Today, origami has expanded to incorporate advanced mathematical theories. So much so, that scientists are using Origami technics in Space! NASA (Jet Propulsion Laboratory in Pasadena, California) is actually using the art of origami to fit large sunflower-shape mechanism, Starshade, onto their spaceships, at launch, which will then unfold up to massive sized mechanisms (that looks like a pretty sunflower), once launched in outer space by the rocket. You can follow their instructions on how to make their design using a piece of paper here! This design is compacted using what's known as an iris-folding pattern and by using the origami-inspired folding pattern, NASA's team can make the Starshade more durable, though still compact enough that it can launch to space and fold smoothly, predictably and repeatedly. This will help scientists locate small planets in other solar systems by blocking the light of their nearby suns/stars in order for our telescopes to locate and photograph them and will also give our scientists a better understanding of dark matter/energy. But there are so much more origami inspired science projects in the works all around the world. It's amazing how art can influence, inspire and help advance our technology

Kirigami is similar to origami, in that it is a form of paper art. The major difference is that in Origami, you fold paper whereas in Kirigami, you fold and cut paper. The word Kirigami comes from the Japanese words "kiru”, meaning "to cut", and “kami” which means "paper". So, kirigami means to cut paper! You've probably already have done a form of kirigami in the past. Do you remember cutting out a white piece of paper in the shape of snowflakes? Well that's Kirigami! 

With these Origami and Kirigami kits there are so many patterns, designs and animals that you can create a home with just a simple piece of paper!

6. Slime


Art is an activity that can employ all the senses—sight, sound, touch, smell, and taste—depending on the activity. Children’s brain synapses fire away as they experiment and create, squishing paint and slime between their fingers, mixing colors and materials, or drawing from imagination or what they see in front of them. This, in turn, forms new neurons in the brain that associate the different senses together. 

7. Sock Puppets



Art helps kids connect with the real world, in their own way. It also helps us connect as a world and as a community because it is an equalizer, helping create a common ground for people who don’t know each other and who may or may not be interested in the same things. It can help people of all ages, races, abilities, and even languages engage in a shared (and generally mutually loved) activity. Just like the rainbow trend which started in Italy and got picked up all around the world. Art is a way to bring all of us together especially in trying times.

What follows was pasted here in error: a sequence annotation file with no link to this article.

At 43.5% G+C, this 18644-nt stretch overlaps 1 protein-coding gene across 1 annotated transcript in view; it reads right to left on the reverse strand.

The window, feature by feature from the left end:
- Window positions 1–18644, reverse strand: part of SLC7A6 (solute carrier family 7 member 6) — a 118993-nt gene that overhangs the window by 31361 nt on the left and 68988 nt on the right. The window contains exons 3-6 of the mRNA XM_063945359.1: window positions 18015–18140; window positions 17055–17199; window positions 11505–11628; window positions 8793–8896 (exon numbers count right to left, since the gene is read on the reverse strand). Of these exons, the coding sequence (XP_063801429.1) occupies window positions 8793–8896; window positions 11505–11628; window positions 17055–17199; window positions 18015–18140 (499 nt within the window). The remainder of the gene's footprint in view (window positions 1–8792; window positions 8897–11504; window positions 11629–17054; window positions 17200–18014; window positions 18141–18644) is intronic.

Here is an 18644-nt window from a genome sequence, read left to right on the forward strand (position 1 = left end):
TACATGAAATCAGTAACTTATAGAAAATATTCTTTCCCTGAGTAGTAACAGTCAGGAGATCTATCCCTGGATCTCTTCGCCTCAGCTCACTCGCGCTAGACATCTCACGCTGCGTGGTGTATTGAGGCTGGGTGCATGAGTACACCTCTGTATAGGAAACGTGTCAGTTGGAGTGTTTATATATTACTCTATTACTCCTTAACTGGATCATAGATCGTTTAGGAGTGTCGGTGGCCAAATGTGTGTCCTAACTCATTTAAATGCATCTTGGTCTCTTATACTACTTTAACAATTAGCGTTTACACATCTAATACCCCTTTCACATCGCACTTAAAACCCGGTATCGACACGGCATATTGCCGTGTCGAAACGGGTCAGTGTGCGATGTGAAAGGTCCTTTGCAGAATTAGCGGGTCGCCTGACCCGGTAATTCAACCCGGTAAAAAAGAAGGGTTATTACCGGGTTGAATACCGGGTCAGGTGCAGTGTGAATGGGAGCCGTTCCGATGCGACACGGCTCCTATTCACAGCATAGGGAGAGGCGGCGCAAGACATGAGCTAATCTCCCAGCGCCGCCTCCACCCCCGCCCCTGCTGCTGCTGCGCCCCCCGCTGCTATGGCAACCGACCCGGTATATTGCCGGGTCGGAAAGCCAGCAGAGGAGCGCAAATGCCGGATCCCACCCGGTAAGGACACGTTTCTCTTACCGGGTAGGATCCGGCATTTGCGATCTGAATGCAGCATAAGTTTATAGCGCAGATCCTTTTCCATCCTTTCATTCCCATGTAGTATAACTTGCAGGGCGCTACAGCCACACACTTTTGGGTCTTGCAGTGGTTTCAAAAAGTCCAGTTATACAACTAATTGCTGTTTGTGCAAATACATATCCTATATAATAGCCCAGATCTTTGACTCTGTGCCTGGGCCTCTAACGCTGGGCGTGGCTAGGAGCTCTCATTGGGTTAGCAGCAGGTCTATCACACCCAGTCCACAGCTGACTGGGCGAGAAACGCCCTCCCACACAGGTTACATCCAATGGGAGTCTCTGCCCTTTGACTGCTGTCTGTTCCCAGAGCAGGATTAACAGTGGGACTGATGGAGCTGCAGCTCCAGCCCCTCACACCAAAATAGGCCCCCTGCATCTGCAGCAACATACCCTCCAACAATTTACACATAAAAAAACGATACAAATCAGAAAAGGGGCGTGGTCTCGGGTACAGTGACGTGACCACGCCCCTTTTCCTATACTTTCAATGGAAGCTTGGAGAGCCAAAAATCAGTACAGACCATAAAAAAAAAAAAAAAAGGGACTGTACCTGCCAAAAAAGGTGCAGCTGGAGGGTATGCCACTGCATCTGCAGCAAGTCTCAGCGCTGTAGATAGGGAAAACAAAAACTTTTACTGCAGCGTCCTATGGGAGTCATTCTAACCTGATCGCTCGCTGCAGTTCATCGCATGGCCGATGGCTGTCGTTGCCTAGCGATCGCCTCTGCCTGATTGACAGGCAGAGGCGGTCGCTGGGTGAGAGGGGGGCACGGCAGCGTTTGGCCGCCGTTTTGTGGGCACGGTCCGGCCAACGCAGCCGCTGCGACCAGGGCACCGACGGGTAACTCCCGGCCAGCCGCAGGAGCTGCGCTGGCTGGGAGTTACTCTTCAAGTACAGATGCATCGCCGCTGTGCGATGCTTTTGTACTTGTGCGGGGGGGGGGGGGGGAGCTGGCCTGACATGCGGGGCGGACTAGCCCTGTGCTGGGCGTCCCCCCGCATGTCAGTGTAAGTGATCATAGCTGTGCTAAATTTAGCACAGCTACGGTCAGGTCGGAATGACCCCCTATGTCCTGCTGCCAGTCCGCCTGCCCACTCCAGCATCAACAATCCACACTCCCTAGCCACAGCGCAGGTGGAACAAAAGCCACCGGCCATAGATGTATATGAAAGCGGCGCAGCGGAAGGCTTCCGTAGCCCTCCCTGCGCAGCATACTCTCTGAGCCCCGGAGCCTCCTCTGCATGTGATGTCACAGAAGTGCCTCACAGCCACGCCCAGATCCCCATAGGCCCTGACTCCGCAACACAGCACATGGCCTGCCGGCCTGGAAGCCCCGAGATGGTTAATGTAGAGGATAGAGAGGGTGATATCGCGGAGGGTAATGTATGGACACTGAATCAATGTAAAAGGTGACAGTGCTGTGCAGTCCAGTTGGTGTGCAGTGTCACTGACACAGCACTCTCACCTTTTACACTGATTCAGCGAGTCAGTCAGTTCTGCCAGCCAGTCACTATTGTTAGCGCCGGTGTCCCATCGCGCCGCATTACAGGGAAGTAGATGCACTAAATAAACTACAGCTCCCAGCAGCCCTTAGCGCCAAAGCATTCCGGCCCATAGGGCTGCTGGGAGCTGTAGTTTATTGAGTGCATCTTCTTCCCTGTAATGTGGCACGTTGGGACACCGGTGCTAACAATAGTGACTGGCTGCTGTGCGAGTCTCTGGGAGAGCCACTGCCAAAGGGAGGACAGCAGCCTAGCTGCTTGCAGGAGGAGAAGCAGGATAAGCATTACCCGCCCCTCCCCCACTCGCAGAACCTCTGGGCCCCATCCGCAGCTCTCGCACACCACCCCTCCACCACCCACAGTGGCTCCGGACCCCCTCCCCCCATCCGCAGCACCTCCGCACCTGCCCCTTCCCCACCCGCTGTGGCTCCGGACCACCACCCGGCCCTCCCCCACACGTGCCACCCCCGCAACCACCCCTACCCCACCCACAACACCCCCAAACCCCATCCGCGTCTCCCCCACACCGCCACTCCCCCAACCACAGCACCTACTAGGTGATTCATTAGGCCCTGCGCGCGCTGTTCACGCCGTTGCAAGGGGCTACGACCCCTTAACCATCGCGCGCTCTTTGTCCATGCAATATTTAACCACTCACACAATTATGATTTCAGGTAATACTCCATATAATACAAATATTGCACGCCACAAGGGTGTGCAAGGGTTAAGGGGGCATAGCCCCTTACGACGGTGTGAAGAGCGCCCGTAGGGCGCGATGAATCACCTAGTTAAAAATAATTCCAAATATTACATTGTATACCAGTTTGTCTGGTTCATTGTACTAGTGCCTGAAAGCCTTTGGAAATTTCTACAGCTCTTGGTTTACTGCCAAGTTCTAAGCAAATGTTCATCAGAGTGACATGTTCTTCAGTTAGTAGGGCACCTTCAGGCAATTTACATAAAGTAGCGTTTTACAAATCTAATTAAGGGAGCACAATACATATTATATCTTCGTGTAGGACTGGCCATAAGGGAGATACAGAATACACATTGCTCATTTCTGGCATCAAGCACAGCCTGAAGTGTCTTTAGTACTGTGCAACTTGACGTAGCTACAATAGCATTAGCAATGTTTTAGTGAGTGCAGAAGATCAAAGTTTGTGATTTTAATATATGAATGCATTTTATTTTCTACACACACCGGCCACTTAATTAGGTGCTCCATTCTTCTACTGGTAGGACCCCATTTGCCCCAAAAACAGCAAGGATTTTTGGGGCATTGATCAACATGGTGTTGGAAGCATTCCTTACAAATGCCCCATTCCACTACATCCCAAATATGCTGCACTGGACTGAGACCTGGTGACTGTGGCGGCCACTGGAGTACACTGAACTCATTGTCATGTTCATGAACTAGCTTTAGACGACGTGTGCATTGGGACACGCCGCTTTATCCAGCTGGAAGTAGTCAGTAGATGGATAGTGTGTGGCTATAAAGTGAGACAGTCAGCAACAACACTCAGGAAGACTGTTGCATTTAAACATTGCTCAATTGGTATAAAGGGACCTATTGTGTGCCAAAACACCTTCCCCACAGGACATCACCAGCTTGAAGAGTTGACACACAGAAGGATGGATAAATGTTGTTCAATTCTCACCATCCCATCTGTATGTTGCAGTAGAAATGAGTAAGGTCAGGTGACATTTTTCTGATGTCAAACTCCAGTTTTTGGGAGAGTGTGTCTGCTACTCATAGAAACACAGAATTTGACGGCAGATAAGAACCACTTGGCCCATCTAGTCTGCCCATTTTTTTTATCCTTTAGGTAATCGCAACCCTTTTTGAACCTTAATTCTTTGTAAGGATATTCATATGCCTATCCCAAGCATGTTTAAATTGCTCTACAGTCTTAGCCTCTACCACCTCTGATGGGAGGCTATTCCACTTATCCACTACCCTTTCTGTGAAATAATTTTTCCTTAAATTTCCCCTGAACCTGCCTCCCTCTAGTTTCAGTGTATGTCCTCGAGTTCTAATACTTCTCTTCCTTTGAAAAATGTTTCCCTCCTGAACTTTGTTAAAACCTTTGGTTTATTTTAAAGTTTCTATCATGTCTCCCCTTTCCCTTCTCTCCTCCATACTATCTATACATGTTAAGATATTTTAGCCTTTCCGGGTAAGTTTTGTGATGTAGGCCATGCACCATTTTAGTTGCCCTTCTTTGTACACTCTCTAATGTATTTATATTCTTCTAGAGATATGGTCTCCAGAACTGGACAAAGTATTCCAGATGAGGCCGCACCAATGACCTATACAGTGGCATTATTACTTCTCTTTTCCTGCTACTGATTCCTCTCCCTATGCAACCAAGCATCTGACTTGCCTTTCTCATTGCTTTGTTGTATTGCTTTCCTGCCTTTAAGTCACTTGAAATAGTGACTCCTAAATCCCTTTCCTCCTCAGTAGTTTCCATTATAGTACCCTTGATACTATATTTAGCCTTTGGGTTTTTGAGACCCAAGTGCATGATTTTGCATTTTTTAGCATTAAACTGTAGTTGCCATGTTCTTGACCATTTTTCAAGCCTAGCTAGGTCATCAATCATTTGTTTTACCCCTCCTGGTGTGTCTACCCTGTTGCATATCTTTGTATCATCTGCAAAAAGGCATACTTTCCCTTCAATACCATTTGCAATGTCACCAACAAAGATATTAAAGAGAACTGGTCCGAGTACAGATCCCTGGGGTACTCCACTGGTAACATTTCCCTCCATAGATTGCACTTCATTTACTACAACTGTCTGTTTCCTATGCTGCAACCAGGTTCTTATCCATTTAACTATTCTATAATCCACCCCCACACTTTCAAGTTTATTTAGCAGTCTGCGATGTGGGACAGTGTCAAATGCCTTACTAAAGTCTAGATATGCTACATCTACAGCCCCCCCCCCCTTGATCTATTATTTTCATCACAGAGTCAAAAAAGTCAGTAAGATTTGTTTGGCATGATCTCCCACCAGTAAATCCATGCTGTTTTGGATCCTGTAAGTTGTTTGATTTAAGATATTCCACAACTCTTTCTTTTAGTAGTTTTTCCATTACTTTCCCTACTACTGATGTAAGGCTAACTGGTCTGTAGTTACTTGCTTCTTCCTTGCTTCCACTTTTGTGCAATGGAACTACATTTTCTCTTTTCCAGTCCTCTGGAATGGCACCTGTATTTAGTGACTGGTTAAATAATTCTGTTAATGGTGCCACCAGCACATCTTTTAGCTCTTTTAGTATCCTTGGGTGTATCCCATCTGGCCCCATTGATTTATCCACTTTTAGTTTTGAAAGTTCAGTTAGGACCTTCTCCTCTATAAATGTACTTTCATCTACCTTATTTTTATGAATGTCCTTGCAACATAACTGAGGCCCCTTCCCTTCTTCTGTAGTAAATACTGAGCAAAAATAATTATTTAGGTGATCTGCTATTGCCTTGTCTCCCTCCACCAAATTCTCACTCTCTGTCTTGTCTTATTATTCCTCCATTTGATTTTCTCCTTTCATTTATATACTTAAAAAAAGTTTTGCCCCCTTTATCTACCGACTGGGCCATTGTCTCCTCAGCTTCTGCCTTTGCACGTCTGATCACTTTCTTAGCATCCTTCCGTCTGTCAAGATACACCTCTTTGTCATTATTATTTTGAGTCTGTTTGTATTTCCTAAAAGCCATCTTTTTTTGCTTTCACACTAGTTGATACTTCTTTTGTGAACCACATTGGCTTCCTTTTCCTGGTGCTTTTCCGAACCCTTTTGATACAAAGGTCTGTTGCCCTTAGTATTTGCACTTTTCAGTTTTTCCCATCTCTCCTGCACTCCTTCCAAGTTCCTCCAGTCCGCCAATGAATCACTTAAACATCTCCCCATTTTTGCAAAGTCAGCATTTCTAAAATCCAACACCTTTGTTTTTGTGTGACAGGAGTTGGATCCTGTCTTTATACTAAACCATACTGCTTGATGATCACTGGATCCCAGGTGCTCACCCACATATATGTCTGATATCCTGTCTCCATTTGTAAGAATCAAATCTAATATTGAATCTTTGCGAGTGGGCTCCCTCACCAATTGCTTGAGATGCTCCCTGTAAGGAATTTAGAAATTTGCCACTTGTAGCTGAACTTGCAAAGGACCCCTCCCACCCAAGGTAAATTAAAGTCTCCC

Art allows children to process their world and to deal with sometimes scary emotions in a multidimensional way, meaning in a way that words may not be able to do. Feelings and ideas can be reduced to a manageable size and manipulated as desired. Since children absorb incredible amounts of new information, they need to process what they have learned in a safe and reflective way. We are in a difficult time and trying to explain that to a child might be even harder for some of us. Using an artistic way, such as sock puppet, you can allow the child to explore feelings and deal with both daily and significant events in a fun and creative way. 

While children tell us that art is fun, and an activity they enjoy, parents will tell us that art is vital to their families because it keeps everyone engaged and happy which helps with the sometimes difficult transitions of the day. 



When we encourage our children to explore art, we encourage them to master themselves, their bodies, and a variety of tools and techniques. We give them many ways to express themselves. As parents and teachers, you can offer an environment where it is safe to experiment and create, where questions are encouraged and children have free access to the materials they need and enjoy. In doing so, you raise your children to be confident and comfortable with their creativity in whatever form in takes. Drawing, painting, weaving, folding, creating or molding objects from clay has been scientifically proven to help people to deal with different kinds of trauma. Don't let this Quarantine or self isolation period bring you down. Whenever you feel you need an emotional lift grab a brush, pencil, crayon, sock puppet and pick yourself back up again! Create your own happiness! And don't forget to Play Together and Play Forever!



By Joanna Felemegos